Betty Wood cosied up- excuse the pun- for an interview with London’s kitschiest street artists, the Knit the City group of guerrilla yarn stormers. Yarn Corporals Lady Loop, The Fastener and Deadly Knitshade answered questions on the re-emergence of knitting in the public eye, creating non-traditional street art through one of crafts’ most traditional mediums, as well as sharing some of the highlights of their adventures…including a close stitch with the law.
First off, how did you all get involved in Yarn Storming? A lot of people think of knitting as an activity their Gran might get up to on a Sunday afternoon, rather than a group of twenty-something year old women.
Lady Loop: I don’t think knitting has fallen off the popularity scale really, it’s just that it’s so established that no-one bothers writing about it any more. As for getting involved, we all sort of found each other.
The Fastener: I agree with Lady Loop, people think its not been popular recently. If you go along to any of the knitting groups across the country I’m sure you’d think otherwise. Knitting is huge and is gaining popularity every day. So much so that London seems to gain a new yarn shop every year. I got involved in yarnstorming after seeing and hearing about Knit The City’s phone cosy. I wanted to get involved, but KTC’s doors weren’t open (you have to be asked!) and so I just went out and did my own stuff. I was thrilled that they all loved what I was doing and invited me to join the Yarn Corps!
Deadly Knitshade: I got involved in yarnstorming when a sinister hooded being beckoned me into London’s underground shadows with a shining pair of knitting needles. More than that I cannot tell you.
How have people responded to the yarn-storming that’s gone on so far? Have you seen a positive reaction, or do people just think you are all crazy?
LL: We’ve had a great reaction, most people love what we are doing to the urban landscape. Few people would rather see grey concrete than cute knitted creatures. However, I’m sure some people think we are a little crazy – but they’re probably the boring ones.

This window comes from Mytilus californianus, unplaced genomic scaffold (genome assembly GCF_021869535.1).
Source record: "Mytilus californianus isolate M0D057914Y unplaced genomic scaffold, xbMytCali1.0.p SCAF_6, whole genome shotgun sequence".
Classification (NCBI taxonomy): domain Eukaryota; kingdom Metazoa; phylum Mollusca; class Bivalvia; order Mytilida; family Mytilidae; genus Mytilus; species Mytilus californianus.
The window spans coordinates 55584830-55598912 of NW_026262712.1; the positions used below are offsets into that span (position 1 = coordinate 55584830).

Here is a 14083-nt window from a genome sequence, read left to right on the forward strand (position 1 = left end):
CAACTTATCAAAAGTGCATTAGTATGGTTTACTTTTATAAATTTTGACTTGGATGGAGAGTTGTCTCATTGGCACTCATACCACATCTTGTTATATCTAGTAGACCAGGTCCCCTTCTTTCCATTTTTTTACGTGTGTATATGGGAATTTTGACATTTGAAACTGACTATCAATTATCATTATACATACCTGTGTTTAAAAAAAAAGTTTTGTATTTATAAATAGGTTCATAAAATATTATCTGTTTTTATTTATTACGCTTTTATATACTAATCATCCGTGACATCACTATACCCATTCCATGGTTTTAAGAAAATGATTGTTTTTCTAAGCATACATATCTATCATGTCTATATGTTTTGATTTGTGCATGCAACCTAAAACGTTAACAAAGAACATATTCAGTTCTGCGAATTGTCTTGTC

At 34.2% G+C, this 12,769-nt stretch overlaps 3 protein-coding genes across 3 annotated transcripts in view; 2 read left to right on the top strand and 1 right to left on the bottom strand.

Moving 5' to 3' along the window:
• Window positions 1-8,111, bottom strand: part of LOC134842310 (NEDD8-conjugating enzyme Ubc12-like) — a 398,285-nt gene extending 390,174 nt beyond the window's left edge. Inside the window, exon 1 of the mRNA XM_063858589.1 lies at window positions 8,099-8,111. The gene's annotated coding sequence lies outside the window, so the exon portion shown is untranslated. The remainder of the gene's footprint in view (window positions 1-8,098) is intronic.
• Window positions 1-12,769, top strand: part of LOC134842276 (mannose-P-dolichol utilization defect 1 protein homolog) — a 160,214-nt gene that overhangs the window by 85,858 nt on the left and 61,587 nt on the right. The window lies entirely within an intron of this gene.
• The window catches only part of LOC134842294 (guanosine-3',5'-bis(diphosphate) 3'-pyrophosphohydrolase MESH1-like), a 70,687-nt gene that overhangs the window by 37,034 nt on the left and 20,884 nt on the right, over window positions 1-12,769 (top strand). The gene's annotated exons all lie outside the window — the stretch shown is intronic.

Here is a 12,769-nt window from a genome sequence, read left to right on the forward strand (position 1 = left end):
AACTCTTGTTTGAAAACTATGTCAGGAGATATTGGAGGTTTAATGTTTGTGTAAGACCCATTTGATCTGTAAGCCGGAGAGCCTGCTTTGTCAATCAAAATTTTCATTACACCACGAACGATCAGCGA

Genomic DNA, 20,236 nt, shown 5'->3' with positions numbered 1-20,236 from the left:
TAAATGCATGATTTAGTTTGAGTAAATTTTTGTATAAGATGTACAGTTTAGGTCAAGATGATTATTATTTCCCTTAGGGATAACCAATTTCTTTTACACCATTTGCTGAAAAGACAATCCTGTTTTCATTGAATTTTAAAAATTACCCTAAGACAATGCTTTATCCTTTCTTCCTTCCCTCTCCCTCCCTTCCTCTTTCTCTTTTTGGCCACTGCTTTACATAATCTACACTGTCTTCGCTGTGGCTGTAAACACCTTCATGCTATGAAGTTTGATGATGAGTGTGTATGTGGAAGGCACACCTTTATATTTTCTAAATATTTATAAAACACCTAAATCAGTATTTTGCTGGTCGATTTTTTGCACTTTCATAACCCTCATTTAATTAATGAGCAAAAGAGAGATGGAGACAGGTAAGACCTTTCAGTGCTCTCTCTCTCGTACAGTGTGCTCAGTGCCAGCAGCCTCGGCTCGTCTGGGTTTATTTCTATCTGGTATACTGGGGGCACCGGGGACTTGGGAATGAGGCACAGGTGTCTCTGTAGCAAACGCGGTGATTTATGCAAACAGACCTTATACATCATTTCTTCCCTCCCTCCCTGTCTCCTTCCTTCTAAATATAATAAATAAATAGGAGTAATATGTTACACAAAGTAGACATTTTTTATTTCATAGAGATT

TF: A bit of both, but erring on the side of smiliness. We do good works, I think.
The police response to their avante-garde knitting projects has been similarly jolly. After their ‘Knit the Phonebox’ project in July 2007 saw them knit a full-size cosy for Parliament square’s most famous red box, the ladies were issued with tickets citing a ‘stop and search’ warning by local constabulary members. The search grounds were that they were ‘seen decorating telephone box for photography session.’ Although they escaped without serious punishment (and the officer with a few cheeky snaps for his wife,) the incident served to reiterate the ambiguous legal stance of this form of graffiti.
But this certainly didn’t deter the efforts of the group, who have since gone on to produce yarn storms featuring pirates at the Camden Crawl and a Nutcracker inspired ‘Knitmare before Xmas’ to name but a few. And given the elaborate and spectacular nature of their instillations, it’s important to remember that they yarn storm out of “a love of craft and sense of fun”, not for monetary gain or publicity:
Are any of you professional artists (or creative types), or has this grown out of a simple love of craft-making and a sense of fun?
LL: Just a love of craft and sense of fun for me.
TF: I do make things for a living as well, but my graffiti has grown purely out of a love of creating to my own guidelines and deadlines and letting it loose on the city, regardless of whether people like it not. Thankfully they like it!
DK: We were all hatched as crafty folk, I think. The love and crafty fun is there for us all. Always has been.
Are there any ultimate goals or secret agendas to your work? And has recent media attention changed your attitude about what can be achieved through kitsch street-art?
LL: What we all love about KTC is that there are no politics or unseen reasons for what we do. We just do it because we love it. I don’t particularly want to achieve anything other than enjoyment, and being able to continue what we are doing in a way that we want to do it.
TF: You only have to stand back and watch people seeing a yarnstorm for the first time to see the point. There’s gold in them there yarnstorms.
DK: Sometimes it’s ok just to want to make people break out in stupid grins. There’s a bit of history in there, a nod at handmade skills on the upswing, a sense of humour and a shove in the direction of freedom of the city in the city. In short we love it and other people seem to too. Win-win. Today sheep on traffic-riddled bridge, tomorrow yarnstorming in space.
Finally, what plot are you currently hatching? I’ve seen ‘Wall of Wonderland’, your Alice in Wonderland inspired knit-off at Waterloo… what’s next?
LL: I reckon we all need to get over the John Smedley and London Bridge storm before we attempt anything else …
TF: You all ask and you all get the same answer. If we told you we’d have to kill you.
DK: If we told you, you wouldn’t be surprised when you saw it! Also we’d have to kill you.
So that just about wraps it up, Knit the City are not only keeping thousands of sheep in gainful employment, they’re also now our favourite heroes (superpowers or not). Check out their blog at www.knitthecity.com for more information on their latest projects.
IMAGES © LAUREN O’FARRELL